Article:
The share price recovery that began at the beginning of this year continued into the second quarter of 2019 despite heightened geopolitical tensions, aggravated by Donald Trump’s tweet about increasing tariffs on Chinese imports from 10% to 25%.
If you held firm with equity exposure, you would be back to the pre-scare levels that started during the autumnal months of 2018, as the second quarter proved an extraordinary one for global equities. A closer look highlights the volatility experienced during this most recent quarter. The S&P 500 rallied sharply in June, up almost 7% and subsequently recovering the losses suffered in May. This coupled with the positive start for April meant that the 2nd quarter’s performance for the S&P 500 was up circa 4%. Furthermore, once the strong 1st quarter performance is factored in, the S&P 500 has witnessed a 17% return for the first half of 2019 which represents the best start to the year since 1987. The FTSE 100 rallied 2% during the second quarter, Eurostoxx 50 was up 3.6% whilst the Japanese Topix index was flat over the quarter, marginally down in Yen terms as the currency strengthened.
Gold was a star performer during the month of June, up almost 8% and hitting a price level not seen since 2013, representing a six-year high. This was against a backdrop of geopolitical tensions and potential rate cuts, which is also reflected through the fall of US Treasury yields and which continued their fall with 10-year yields briefly trading below 2% for the first time since 2016.
All in all, investors continue to enjoy a profitable year to date, so far.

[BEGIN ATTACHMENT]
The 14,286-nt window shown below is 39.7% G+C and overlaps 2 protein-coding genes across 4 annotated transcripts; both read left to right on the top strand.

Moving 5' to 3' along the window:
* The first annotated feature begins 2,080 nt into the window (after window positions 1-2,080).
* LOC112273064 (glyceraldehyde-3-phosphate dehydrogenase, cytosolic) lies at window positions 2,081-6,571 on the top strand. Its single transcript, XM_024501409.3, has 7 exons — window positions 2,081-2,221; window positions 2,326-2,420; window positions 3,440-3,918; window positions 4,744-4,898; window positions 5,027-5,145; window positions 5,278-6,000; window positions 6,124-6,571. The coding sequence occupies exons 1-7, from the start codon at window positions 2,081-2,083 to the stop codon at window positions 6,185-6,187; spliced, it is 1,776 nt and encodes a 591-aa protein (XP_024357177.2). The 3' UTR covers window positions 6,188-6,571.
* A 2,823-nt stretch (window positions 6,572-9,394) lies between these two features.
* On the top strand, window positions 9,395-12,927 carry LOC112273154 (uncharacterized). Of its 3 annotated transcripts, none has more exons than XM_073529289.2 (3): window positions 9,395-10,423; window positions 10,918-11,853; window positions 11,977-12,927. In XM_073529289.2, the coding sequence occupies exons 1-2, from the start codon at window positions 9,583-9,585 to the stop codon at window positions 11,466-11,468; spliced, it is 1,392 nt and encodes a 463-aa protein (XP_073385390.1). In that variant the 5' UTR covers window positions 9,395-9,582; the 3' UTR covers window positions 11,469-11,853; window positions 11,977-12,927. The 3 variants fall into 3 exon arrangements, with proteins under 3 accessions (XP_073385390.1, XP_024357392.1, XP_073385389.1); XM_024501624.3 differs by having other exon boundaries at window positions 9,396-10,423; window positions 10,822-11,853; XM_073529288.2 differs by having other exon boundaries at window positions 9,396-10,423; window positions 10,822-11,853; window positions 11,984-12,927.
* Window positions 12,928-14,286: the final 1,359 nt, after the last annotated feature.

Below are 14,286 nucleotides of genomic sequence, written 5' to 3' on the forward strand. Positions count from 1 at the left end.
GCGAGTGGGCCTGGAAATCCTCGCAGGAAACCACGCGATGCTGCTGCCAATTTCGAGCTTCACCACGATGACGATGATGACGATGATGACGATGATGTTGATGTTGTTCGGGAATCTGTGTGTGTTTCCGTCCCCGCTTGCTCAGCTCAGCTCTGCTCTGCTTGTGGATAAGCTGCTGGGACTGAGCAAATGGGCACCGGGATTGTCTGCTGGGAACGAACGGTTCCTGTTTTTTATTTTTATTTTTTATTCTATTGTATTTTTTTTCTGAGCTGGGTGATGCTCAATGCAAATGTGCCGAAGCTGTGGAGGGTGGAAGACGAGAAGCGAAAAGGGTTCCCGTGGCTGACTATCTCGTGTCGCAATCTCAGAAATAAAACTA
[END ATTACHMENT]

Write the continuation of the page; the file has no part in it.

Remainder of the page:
That said, the question on many investors’ lips is whether the current environment remains conducive to equities, particularly as many commentators are predicting weaker economic conditions. Global economies are predicted to slow, including UK, USA as well as parts of Europe and Asia whilst the Fed Chairman Jerome Powell and his European counterpart, ECB President Mario Draghi, have both indicated that a rate cut could be on the cards. In fact, it looks very likely that the Fed could conceivably begin interest cuts within the next 3 months.
Whilst we do not disagree on a prospective outlook of slowing global growth, our view is that a slowing economy does not necessarily mean negative potential returns. In fact, rate cuts are often thought of as a catalyst for growth and therefore may prove to be positive for equities.
The reason is actually very simple: global economies are slowing but not dramatically so. Coupled with a low interest rate environment, and solvent corporates, equities actually benefit from both a valuations perspective and also from expectations that corporate earnings should pick up in what is otherwise a stable economic environment.
Closer to home, in the UK, we have an additional distraction (or two). The Conservative leadership field has been narrowed to two candidates – Boris Johnson, the overriding favourite and Jeremy Hunt, the current Secretary of State for Foreign and Commonwealth Affairs. All eyes are firmly on Boris Johnson especially as he has pledged to take the UK out of the EU, with or without a deal. We continue to monitor both UK politics and economic commentary very closely.